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I have a booking form that's built using options that are retrieved via a third party API and because of the need to have up to date information the results from the API can't be cached (at least not for very long).

The problem I'm having is I've noticed when the form is submitted Drupal is re-calling my _form function which is triggering the API calls again and I'd like to stop it doing that to try and reduce the number of API calls that are made.

Obviously if the validation fails it needs to re-draw the form and the API calls will need to be made again but I'm wondering if there's a way to stop it doing this when the form validates so I can stop it making lots of unnecessary calls to the API.

Thanks for any help.

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4 Answers 4

You can not avoid the re-creation of the form, if the form is to be processed by Drupal. It is a central part of Drupals form processing workflow: Every form is at least build twice, once for initial output, and at least once again when the post from the client comes in. It can even be more than that, depending on what the form does afterwards, e.g. on redisplay when any validation errors occurs (Usually a cached version gets used by then, but that depends on the specific form).

What you should do is follow Simons suggestion - on the first call to your form builder function, make your API calls and store the results in $form_state['storage']['yourIdentifier'] ('yourIdentifier' being some string not used by standard form processing - usually starting with your modules name). On every call to your form builder function, you check if that results are already in $form_state['storage']. If they are, you just use those, skipping the API calls.

This will avoid the duplicate API calls, and gives you more control on how/when to do them (e.g. you can also clear those results during validation, if a special condition calls for a refetching from the external API).

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Thanks for the response, I've had a go at getting this working but am having a bit of trouble. I'm setting $form_state in my form function but when I submit the form it's always returning null. Are there any examples anywhere that explain how this works in more detail? I've looked at the ones on the Drupal website but they're not that helpful –  pogo Oct 8 '10 at 8:19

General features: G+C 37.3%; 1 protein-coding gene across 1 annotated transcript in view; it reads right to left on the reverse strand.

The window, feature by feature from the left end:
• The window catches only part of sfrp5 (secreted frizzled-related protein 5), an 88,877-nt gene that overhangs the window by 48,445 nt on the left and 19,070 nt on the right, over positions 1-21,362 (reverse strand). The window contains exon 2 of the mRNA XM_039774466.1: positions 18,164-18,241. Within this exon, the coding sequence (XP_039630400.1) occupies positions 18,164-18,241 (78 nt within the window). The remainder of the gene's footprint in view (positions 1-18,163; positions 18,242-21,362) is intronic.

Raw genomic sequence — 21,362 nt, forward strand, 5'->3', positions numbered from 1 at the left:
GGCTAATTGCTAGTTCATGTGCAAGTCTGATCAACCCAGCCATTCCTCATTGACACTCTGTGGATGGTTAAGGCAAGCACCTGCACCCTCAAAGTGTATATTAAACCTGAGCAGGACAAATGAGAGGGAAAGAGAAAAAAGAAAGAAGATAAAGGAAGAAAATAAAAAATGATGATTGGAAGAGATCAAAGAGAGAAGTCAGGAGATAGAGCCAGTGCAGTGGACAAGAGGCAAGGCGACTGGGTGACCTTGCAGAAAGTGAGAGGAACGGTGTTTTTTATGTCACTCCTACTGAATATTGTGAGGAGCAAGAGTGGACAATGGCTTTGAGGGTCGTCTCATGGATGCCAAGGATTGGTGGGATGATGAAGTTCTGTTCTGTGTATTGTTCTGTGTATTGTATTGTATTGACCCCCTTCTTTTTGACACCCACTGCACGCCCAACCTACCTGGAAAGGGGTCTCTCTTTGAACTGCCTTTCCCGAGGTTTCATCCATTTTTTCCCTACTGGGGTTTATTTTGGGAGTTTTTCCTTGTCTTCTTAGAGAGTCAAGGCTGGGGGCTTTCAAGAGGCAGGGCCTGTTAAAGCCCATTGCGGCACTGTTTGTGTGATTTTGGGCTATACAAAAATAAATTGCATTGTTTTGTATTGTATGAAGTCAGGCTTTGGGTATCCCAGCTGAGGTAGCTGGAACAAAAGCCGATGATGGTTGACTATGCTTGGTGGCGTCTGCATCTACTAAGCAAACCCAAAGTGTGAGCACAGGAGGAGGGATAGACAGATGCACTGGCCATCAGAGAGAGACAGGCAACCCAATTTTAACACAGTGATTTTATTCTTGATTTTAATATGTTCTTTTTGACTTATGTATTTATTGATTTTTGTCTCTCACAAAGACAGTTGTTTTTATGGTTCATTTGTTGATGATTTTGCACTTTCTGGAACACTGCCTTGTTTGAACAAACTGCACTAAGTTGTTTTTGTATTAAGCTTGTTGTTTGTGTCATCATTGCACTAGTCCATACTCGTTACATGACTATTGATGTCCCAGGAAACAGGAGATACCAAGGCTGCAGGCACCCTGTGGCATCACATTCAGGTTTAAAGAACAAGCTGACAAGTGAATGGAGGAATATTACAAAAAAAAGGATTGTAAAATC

@pogo: It is hard to tell what's wrong without seeing your form builder function, but a common error is using the wrong function signature (drupal.org/node/794694#comment-2949122). Maybe you can edit your question to contain the code you use so far? –  Henrik Opel Oct 11 '10 at 9:31

Could you store/cache the return values from the API in the $form_state['storage'], so at least if _form gets called every time you can first check storage before making the API calls again.

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1  
+1 - I posted another answer with a bit more details, but this is the right approach to the problem. –  Henrik Opel Oct 7 '10 at 7:21

First thing, If validation fails, Drupal has a copy of the form, so your form function won't actually be called.

Now to the solution.

  • You can redirect to a new page in your form submit, go avoid the recalling og the form.
  • Instead of calling your form directly in your menu definition make a callback that calls the form. You can then test if the form has been submitted or not and only call your form function when needed.

If you are this worried about the API calls you could also cache it for 5-10 mins which would make my two suggestions obsolete.

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Drupal can't do this? "Can't" isn't in my vocabulary!

I had this same problem, but I couldn't let it beat me. Here's how I got over it:

In the processing form, after I insert the details into the database (or email or whatever), I set 2 drupal status messages like this

function process_form($form){
  $success = do_email($form);
  if ($success){
    drupal_set_message("Success");
    drupal_set_message("Your form worked!");
  }
}

And in the form generator I read and clear the messages, clear the form and output the status message as markup:

function form_generator($form_state,$parameters){
  $form = array();
   ...// This is where I make the regular form
  $messages = drupal_get_messages(); // this gets the messages and clears them
  if (isset($messages["status"])){
    if (isset($messages['status'][0]) && isset($messages['status'][1])){
      if ($messages['status'][0]=="Success"){
        $form = array(); // This clears the form I've just made
        $form['final_message']= array(
          '#type' => 'markup',
          '#markup' => $messages['status'][1],
        );
      }
    }
  }
}

This doesn't clear the form the first time it's shown because $messages isn't set and when you encounter validation errors they will still appear.

Drupal magic bars our way, but the will of PHP coder is stronger.

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